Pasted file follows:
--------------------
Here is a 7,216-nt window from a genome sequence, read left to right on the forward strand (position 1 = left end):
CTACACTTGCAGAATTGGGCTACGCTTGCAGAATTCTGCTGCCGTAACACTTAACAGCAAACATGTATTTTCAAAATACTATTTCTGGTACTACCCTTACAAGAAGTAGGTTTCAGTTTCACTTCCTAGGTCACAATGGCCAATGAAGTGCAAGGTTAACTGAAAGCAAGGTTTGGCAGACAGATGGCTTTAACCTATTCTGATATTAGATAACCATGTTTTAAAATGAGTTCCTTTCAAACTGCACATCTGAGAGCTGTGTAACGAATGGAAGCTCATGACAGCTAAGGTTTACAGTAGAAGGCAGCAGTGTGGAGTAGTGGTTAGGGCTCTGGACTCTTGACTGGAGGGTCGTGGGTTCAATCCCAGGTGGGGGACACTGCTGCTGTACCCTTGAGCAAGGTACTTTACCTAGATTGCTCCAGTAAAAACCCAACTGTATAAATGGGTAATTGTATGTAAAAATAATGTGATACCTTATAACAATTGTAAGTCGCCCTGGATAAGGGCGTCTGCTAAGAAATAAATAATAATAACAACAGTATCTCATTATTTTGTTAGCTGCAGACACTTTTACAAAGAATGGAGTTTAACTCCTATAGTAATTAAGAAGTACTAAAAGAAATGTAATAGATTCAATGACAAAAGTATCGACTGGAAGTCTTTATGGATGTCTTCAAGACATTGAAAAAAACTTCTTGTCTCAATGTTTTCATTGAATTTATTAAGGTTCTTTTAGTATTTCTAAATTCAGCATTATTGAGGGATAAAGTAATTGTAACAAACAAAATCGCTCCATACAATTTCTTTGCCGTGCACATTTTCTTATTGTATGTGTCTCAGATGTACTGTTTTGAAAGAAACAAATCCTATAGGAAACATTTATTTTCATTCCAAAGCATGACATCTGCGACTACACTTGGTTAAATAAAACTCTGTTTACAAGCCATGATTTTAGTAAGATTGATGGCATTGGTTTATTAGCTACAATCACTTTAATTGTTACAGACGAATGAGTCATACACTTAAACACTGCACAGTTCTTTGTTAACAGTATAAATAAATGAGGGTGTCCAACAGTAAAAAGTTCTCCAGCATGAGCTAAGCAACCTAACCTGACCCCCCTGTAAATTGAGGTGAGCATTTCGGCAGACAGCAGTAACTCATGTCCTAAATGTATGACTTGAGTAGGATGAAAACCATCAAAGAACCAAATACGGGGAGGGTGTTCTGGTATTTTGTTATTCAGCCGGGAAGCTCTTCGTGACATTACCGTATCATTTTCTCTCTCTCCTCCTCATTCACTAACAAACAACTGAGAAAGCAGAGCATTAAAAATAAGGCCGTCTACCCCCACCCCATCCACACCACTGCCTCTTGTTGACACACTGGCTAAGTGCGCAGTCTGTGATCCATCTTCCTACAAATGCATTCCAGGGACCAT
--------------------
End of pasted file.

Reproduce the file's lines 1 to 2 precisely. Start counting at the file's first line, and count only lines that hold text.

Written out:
Here is a 7,216-nt window from a genome sequence, read left to right on the forward strand (position 1 = left end):
CTACACTTGCAGAATTGGGCTACGCTTGCAGAATTCTGCTGCCGTAACACTTAACAGCAAACATGTATTTTCAAAATACTATTTCTGGTACTACCCTTACAAGAAGTAGGTTTCAGTTTCACTTCCTAGGTCACAATGGCCAATGAAGTGCAAGGTTAACTGAAAGCAAGGTTTGGCAGACAGATGGCTTTAACCTATTCTGATATTAGATAACCATGTTTTAAAATGAGTTCCTTTCAAACTGCACATCTGAGAGCTGTGTAACGAATGGAAGCTCATGACAGCTAAGGTTTACAGTAGAAGGCAGCAGTGTGGAGTAGTGGTTAGGGCTCTGGACTCTTGACTGGAGGGTCGTGGGTTCAATCCCAGGTGGGGGACACTGCTGCTGTACCCTTGAGCAAGGTACTTTACCTAGATTGCTCCAGTAAAAACCCAACTGTATAAATGGGTAATTGTATGTAAAAATAATGTGATACCTTATAACAATTGTAAGTCGCCCTGGATAAGGGCGTCTGCTAAGAAATAAATAATAATAACAACAGTATCTCATTATTTTGTTAGCTGCAGACACTTTTACAAAGAATGGAGTTTAACTCCTATAGTAATTAAGAAGTACTAAAAGAAATGTAATAGATTCAATGACAAAAGTATCGACTGGAAGTCTTTATGGATGTCTTCAAGACATTGAAAAAAACTTCTTGTCTCAATGTTTTCATTGAATTTATTAAGGTTCTTTTAGTATTTCTAAATTCAGCATTATTGAGGGATAAAGTAATTGTAACAAACAAAATCGCTCCATACAATTTCTTTGCCGTGCACATTTTCTTATTGTATGTGTCTCAGATGTACTGTTTTGAAAGAAACAAATCCTATAGGAAACATTTATTTTCATTCCAAAGCATGACATCTGCGACTACACTTGGTTAAATAAAACTCTGTTTACAAGCCATGATTTTAGTAAGATTGATGGCATTGGTTTATTAGCTACAATCACTTTAATTGTTACAGACGAATGAGTCATACACTTAAACACTGCACAGTTCTTTGTTAACAGTATAAATAAATGAGGGTGTCCAACAGTAAAAAGTTCTCCAGCATGAGCTAAGCAACCTAACCTGACCCCCCTGTAAATTGAGGTGAGCATTTCGGCAGACAGCAGTAACTCATGTCCTAAATGTATGACTTGAGTAGGATGAAAACCATCAAAGAACCAAATACGGGGAGGGTGTTCTGGTATTTTGTTATTCAGCCGGGAAGCTCTTCGTGACATTACCGTATCATTTTCTCTCTCTCCTCCTCATTCACTAACAAACAACTGAGAAAGCAGAGCATTAAAAATAAGGCCGTCTACCCCCACCCCATCCACACCACTGCCTCTTGTTGACACACTGGCTAAGTGCGCAGTCTGTGATCCATCTTCCTACAAATGCATTCCAGGGACCAT